Motivating Employees In Turbulent Times

October 13, 2001
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As a business owner or manager, you are currently dealing with two crucial issues for the success of your business:

1. You are dealing with the current economic slowdown and the possible magnification of that slowdown resulting from the September 11 attack on America.

2. You are dealing with the fears and anxieties of your employees — both about the well-being of America and the security of their own jobs.

In each of these areas, the effects of the terrorist attacks will have a long-lasting ripple effect on your employees and, therefore, your business.

To help put your employees’ feelings in perspective, think back on a difficult financial time in your business, a time when even meeting payroll was in question. Somehow you survived. Your business today is living proof of your survival instincts. But remember the enormously high level of anxiety you experienced.

Many of your employees are now experiencing those same kinds of anxiety levels in both the areas of national security and job security.



Helplessness, Insecurity

Everybody has some feelings of helplessness. We all want to do something to help our country, and in a way that will create value for others — not just doing for the sake of doing.

Many people, and not just in urban environments, are also truly questioning their safety and security. A recent Wall Street Journal article on workers’ needs in cataclysmic times quotes David Stum of Aon Corp.’s Loyalty Institute: “Bosses who ignore or rebuff basic needs will see employee commitment and output fall.”

Not all people deal with stress, sorrow, and anxiety the same way. Some are more resilient than others. To help you understand levels of resilience in people, I recommend you read Linda Nash’s book, The Bounce Back Quotient.

Nash suggests that you help your employees, as well as yourself, take control of what you can in this turbulent time. She believes that to the extent you take control, you will reduce your stress and feelings of powerlessness.

“Your world has changed without asking your permission,” states Nash. “Begin to take action — small is OK. Send a card, listen to someone who is grieving, take him/her food, hold a hand, give blood, attend a religious service, bake some cookies, volunteer, or assist in any way you can. Process your emotions, but don’t allow them to take total control. Do something!”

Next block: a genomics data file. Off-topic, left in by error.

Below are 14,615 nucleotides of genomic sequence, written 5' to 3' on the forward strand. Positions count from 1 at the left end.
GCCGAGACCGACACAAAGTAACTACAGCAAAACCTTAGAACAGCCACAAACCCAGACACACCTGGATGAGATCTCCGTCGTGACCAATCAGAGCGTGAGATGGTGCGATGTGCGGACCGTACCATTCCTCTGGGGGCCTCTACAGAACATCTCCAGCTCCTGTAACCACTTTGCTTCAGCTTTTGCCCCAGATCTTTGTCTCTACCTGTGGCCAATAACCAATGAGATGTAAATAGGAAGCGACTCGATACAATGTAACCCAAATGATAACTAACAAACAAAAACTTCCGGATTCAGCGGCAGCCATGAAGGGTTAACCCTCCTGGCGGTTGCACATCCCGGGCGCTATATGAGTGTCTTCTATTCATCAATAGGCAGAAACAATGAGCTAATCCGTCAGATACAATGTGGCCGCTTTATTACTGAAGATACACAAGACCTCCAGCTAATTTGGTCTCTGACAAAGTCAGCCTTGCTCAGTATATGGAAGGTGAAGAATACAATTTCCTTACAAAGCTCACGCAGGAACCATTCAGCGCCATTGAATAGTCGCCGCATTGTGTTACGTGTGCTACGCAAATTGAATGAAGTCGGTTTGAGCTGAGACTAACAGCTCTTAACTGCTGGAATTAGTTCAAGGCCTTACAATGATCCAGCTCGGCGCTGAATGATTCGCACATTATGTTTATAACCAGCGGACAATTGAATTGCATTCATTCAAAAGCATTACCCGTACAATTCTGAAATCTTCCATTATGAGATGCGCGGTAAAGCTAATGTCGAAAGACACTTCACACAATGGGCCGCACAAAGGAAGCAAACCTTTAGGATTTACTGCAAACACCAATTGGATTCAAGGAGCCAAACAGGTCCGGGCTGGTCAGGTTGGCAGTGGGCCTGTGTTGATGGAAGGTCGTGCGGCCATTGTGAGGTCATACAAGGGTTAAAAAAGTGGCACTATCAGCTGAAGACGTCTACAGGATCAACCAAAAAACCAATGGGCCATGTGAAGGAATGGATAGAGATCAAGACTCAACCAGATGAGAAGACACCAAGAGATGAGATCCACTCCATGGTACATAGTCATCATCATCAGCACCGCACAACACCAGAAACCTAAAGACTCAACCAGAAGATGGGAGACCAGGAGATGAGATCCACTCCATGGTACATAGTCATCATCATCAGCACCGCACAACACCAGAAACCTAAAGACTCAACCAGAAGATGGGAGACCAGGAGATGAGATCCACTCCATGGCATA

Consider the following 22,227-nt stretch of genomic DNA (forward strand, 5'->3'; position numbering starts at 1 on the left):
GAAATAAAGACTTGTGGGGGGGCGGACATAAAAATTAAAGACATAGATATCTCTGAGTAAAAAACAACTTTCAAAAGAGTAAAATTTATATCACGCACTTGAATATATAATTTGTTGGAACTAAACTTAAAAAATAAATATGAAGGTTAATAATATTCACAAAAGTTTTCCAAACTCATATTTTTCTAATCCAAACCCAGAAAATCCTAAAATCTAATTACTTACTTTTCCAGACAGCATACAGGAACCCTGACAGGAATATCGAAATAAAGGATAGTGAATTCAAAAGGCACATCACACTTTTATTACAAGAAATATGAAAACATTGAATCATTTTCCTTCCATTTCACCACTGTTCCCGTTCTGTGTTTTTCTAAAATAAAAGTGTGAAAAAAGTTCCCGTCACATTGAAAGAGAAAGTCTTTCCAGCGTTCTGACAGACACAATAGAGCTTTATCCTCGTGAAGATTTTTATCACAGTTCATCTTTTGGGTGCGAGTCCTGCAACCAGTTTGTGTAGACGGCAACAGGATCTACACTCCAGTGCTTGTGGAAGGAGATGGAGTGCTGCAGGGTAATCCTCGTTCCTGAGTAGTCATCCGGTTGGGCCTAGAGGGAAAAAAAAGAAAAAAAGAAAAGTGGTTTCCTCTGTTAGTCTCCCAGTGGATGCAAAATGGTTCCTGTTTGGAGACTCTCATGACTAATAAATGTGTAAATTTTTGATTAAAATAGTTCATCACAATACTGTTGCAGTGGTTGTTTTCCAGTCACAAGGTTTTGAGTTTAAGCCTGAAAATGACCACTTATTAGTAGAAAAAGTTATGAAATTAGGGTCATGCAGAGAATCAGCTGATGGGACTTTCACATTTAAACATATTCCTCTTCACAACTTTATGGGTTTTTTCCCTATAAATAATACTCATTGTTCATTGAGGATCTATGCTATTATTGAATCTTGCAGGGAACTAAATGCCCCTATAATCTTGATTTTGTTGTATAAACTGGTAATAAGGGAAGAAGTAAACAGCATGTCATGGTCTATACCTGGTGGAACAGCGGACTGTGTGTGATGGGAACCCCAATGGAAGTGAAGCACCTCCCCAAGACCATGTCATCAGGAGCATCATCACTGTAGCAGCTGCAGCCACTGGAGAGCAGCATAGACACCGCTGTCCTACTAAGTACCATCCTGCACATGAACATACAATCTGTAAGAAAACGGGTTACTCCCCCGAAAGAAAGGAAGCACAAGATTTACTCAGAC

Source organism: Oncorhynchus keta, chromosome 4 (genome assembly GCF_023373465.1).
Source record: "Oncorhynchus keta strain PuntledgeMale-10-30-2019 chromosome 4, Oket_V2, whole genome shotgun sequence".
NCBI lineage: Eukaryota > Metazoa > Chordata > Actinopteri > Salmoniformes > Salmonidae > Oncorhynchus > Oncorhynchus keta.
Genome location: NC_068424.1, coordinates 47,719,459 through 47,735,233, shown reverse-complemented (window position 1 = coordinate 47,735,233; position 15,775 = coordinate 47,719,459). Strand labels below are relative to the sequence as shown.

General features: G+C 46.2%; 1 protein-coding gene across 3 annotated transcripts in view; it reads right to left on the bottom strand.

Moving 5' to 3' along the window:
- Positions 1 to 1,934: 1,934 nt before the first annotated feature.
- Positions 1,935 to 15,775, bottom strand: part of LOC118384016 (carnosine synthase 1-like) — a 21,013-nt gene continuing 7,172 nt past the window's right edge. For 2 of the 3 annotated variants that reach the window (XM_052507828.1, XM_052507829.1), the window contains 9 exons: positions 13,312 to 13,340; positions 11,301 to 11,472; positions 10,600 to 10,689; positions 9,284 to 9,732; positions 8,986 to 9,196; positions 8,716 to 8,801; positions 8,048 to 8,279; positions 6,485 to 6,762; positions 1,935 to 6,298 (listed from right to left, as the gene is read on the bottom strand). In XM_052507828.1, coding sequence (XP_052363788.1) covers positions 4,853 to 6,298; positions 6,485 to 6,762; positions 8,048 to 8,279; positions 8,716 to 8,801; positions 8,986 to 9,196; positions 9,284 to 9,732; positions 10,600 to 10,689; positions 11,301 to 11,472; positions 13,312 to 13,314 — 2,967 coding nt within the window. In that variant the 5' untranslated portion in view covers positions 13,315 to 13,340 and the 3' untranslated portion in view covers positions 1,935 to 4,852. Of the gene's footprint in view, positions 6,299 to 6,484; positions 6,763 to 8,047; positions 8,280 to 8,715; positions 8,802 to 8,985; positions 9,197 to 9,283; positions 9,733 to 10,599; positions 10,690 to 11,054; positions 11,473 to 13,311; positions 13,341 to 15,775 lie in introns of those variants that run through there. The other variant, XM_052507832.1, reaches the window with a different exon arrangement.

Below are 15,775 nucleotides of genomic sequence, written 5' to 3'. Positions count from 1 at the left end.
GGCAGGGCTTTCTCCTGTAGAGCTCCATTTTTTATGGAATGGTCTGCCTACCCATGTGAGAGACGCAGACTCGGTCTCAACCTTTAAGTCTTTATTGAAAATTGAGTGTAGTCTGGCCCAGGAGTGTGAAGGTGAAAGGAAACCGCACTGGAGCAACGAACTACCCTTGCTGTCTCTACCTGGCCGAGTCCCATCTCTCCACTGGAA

Nash warns employers not to expect to go full speed back to normal: “You may feel unusually tired or listless. Do what you can to regain your balance and take on usual tasks. Eat properly, take a walk, visit friends, get enough sleep, go to work, and begin focusing your thoughts elsewhere.”



Individual Needs

People who tend to be more emotional also tend to express their feelings more openly. People who keep their feelings bottled up inside — they could be teetering on the breaking point.

To keep your valued employees, it is crucial that you help them in the way they need help rather than how you think they need help. Cement this idea in your head now. Acting on this understanding will make the difference between high and low productivity in these difficult times.

It would also be helpful for you to have an understanding of the heritage, generational and historical cultures of your employees. If you are a middle-aged Anglo and all of your employees are middle-aged Anglos, and from the same small town, that is one thing — but, more likely, there will be a generational and cultural mix.

There is no one-size-fits-all solution for people of different heritage and generations, but a few general solutions can help many.